England needs time to sort itself out

Geraint Talfan Davies argues against rushing decisions on English government

The febrile atmosphere of the last days of the Scottish referendum, seems not to have abated.  The panic induced by the one opinion poll that, the weekend before polling, put Yes voters in the lead, quickly infected a large part of the London-based press. The infection still lingers in this immediate post-referendum period – demonstrating rather forcefully once again, how English rather than British, a press it is.

Given, too, the press’s right wing mindset, the hysteria has been exacerbated by the knowledge that English grievance, such as it is, can be turned into a stick with which to beat the left, Ed Miliband in particular: How dare he prevaricate when England stands in such mortal danger.

The post-referendum jostling began with David Cameron’s Friday morning statement. It was delivered with his familiar cadences of urgency – one of his favourites tropes. You could almost see him reaching for his cuffs to roll up his sleeves. But the situation demanded more than theatre.

The awful truth is, as Carwyn Jones said, the British establishment almost lost Scotland. The lookouts on the watchtower had either been asleep or awake but unseeing. That in itself requires some explanation and introspection. The explanation lies in dominant modes of thinking in the centres of British power.

First, the establishment view of the British constitution has been expressed down the years in an endless plain chant of hubristic self-satisfaction that leads inexorably to an instinct to defer reform until the last minute. Pragmatism, procrastination and muddling through have been elevated to cardinal virtues, immortalised in that Sir Humphrey-like phrase, ‘there are times when one must rise above principle.” Principles are regarded as rather dangerous, and probably French.

As Professor Peter Hennessey put it in his pre-devolution book, Muddling Through, “One of the cardinal rules of the British way of government is that panic must always be portrayed as poise, and desperate improvisation as the pragmatic product of centuries of wisdom and experience.”

Second, a substantial part of the governing elite – despite ostensibly defending ‘the union’ – paradoxically, in the depth of their souls have never seen the country as a union, but rather as a single unitary state, and devolution a rather unfortunate aberration. Tony Blair did not believe in it, but was persuaded to proceed as an act of piety following the death of his predecessor as party leader, John Smith. Westminster and Whitehall never liked, or perhaps even understood, the change in the nature of the state that was implicit in the creation of the devolved administrations.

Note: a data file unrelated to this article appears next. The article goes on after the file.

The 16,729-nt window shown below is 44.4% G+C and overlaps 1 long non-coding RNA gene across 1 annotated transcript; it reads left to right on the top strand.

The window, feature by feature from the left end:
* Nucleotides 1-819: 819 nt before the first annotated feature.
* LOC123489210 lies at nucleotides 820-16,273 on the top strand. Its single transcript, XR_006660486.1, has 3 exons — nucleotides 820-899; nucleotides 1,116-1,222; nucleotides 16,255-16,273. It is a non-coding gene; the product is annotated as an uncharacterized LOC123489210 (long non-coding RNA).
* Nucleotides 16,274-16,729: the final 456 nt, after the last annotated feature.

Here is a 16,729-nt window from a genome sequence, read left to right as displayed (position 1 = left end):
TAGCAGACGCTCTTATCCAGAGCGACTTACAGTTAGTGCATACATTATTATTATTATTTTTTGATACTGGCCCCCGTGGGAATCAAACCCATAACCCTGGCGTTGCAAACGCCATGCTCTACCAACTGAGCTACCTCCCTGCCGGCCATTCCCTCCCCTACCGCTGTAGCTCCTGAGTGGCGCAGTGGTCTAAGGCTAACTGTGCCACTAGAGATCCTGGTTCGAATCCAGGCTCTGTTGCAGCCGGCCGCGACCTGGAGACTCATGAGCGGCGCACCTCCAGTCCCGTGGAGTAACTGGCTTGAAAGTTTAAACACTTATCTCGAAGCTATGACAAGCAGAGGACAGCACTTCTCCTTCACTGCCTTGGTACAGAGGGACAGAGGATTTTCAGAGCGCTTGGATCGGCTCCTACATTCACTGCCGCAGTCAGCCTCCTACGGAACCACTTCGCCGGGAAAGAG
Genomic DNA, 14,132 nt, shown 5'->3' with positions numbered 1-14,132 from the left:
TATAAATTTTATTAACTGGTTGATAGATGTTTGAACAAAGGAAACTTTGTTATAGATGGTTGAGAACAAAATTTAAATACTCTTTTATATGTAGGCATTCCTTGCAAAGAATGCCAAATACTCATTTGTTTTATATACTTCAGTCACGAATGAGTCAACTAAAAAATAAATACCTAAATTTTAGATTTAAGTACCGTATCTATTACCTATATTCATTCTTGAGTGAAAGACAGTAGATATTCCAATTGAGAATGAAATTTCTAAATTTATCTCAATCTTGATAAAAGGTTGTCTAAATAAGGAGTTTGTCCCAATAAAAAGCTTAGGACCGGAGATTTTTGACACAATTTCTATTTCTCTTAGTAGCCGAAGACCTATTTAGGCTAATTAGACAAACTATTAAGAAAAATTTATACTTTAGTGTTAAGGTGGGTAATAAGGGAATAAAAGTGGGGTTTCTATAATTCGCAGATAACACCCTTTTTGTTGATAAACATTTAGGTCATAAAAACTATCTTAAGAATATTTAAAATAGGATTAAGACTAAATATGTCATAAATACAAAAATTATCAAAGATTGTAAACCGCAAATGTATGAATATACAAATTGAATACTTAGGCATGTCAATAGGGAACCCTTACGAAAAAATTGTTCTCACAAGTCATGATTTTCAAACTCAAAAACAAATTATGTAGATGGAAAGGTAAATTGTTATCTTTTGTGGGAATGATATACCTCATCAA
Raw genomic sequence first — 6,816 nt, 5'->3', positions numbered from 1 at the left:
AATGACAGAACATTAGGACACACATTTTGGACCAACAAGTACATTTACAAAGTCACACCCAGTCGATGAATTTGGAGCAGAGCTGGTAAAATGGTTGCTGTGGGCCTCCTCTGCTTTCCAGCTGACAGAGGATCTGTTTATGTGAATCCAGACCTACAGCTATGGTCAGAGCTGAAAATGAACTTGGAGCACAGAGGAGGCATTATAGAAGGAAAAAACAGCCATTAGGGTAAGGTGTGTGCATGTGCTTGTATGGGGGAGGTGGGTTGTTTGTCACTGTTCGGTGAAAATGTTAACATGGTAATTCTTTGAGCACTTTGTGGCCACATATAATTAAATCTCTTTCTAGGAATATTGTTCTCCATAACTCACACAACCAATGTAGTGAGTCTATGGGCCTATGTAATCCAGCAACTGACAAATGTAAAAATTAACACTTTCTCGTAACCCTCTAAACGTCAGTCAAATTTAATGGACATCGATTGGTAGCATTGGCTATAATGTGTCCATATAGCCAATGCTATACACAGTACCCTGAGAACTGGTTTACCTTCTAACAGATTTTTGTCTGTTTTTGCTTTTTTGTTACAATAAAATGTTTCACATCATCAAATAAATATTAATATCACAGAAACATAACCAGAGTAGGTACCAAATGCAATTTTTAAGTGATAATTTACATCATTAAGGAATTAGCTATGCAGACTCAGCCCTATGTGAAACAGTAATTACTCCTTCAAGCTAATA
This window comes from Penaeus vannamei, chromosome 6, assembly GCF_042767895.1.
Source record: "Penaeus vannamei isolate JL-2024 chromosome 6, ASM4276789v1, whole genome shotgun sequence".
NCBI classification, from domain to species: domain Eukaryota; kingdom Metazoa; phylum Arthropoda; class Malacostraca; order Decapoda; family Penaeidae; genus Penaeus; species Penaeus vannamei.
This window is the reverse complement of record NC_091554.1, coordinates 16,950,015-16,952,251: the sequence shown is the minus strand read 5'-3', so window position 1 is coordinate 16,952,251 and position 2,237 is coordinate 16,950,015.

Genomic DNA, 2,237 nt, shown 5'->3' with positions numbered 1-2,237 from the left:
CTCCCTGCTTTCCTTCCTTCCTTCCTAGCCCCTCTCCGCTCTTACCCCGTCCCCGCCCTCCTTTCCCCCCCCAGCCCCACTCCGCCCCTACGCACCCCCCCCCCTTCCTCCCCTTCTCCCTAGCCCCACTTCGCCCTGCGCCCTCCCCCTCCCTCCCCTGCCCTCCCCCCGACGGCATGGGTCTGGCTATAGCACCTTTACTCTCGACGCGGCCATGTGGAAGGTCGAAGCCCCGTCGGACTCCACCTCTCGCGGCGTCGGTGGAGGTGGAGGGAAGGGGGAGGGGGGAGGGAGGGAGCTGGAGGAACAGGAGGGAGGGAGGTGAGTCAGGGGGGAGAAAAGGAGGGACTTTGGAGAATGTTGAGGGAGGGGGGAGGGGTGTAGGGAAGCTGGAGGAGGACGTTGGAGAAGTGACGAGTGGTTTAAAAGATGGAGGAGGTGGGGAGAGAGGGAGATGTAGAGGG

The people who bestowed federal systems on Canada and Australia and, irony of ironies, on Germany after the war, could not bring themselves to contemplate anything similar for the United Kingdom. Until now. That in itself is a measure of the Scottish earthquake.

Third, as the author David Goodhart, has commented, “the English remain semi-literate in the language of modern identity.”  England may be coming up the learning curve, but it has some way to go.

These factors explain why so many approaches to constitutional change by those in power seem strangely incomplete and ill thought through. David Cameron’s morning after statement fell into both these categories. No consultation with the devolved administrations. The problem stated only as one involving discrete issues in four separate territories – four country rhetoric, but two country action that morning – Scotland and England. No hint of a means to bring consistency and coherence to the whole.

Neither did he point to any connection to the wider aspects of the constitution – the Commons, the Lords, electoral reform, the empowerment of local government or any other means to the renewal our democracy – or to any possible foundation of principle. (The UK’s Changing Union, a joint project by three Welsh organisations, including the IWA, has suggested three guiding principles: consistency, subsidiarity and social cohesion.)

No. Any repairs on the battered British constitution were to be limited and despatched with all the speed of the Dangerous Dogs Act.

None of this should come as a surprise. Wider movements for constitutional change in this country have always found themselves struggling up a very long and steep hill – a Sisyphean journey. The extension of the franchise to full suffrage took 96 years – from 1832 to 1928. More recently, the Charter 88 movement in the late 1980s, the Power Inquiry a decade ago, and the campaigns of the Electoral Reform Society, have mostly run into the sand. The reform of the House of Lords has been obstructed for more than 100 years – that is how effective English or British conservatism (small ‘c’) can be.

Given this dilatory record, what is it that explains today’s rush? The desire to keep one’s vow to Scotland is understandable, even if that vow was cobbled and pledged with undue haste. But the notion that the English suburbs and countryside are aflame with a resentment that brooks no compromise or delay is scarcely believable.